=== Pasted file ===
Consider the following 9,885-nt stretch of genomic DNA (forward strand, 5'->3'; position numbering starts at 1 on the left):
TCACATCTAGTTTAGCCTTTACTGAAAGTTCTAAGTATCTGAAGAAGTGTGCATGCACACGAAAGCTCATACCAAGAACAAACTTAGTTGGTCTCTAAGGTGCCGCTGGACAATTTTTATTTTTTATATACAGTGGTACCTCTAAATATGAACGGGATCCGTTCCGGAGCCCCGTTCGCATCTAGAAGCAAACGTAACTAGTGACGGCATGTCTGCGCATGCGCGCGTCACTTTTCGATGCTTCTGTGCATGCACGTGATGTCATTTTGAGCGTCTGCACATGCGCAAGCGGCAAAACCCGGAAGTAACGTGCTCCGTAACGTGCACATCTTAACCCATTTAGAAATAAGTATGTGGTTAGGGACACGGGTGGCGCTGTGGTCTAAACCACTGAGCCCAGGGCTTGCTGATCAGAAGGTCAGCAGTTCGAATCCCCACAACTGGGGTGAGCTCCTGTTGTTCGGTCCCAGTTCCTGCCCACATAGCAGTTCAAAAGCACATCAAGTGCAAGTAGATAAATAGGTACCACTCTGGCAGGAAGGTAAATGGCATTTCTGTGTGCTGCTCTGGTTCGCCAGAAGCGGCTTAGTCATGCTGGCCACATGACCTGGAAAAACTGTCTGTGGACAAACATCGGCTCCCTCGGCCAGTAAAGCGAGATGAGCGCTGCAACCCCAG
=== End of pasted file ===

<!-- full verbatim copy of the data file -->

Consider the following 9,885-nt stretch of genomic DNA (forward strand, 5'->3'; position numbering starts at 1 on the left):
TCACATCTAGTTTAGCCTTTACTGAAAGTTCTAAGTATCTGAAGAAGTGTGCATGCACACGAAAGCTCATACCAAGAACAAACTTAGTTGGTCTCTAAGGTGCCGCTGGACAATTTTTATTTTTTATATACAGTGGTACCTCTAAATATGAACGGGATCCGTTCCGGAGCCCCGTTCGCATCTAGAAGCAAACGTAACTAGTGACGGCATGTCTGCGCATGCGCGCGTCACTTTTCGATGCTTCTGTGCATGCACGTGATGTCATTTTGAGCGTCTGCACATGCGCAAGCGGCAAAACCCGGAAGTAACGTGCTCCGTAACGTGCACATCTTAACCCATTTAGAAATAAGTATGTGGTTAGGGACACGGGTGGCGCTGTGGTCTAAACCACTGAGCCCAGGGCTTGCTGATCAGAAGGTCAGCAGTTCGAATCCCCACAACTGGGGTGAGCTCCTGTTGTTCGGTCCCAGTTCCTGCCCACATAGCAGTTCAAAAGCACATCAAGTGCAAGTAGATAAATAGGTACCACTCTGGCAGGAAGGTAAATGGCATTTCTGTGTGCTGCTCTGGTTCGCCAGAAGCGGCTTAGTCATGCTGGCCACATGACCTGGAAAAACTGTCTGTGGACAAACATCGGCTCCCTCGGCCAGTAAAGCGAGATGAGCGCTGCAACCCCAG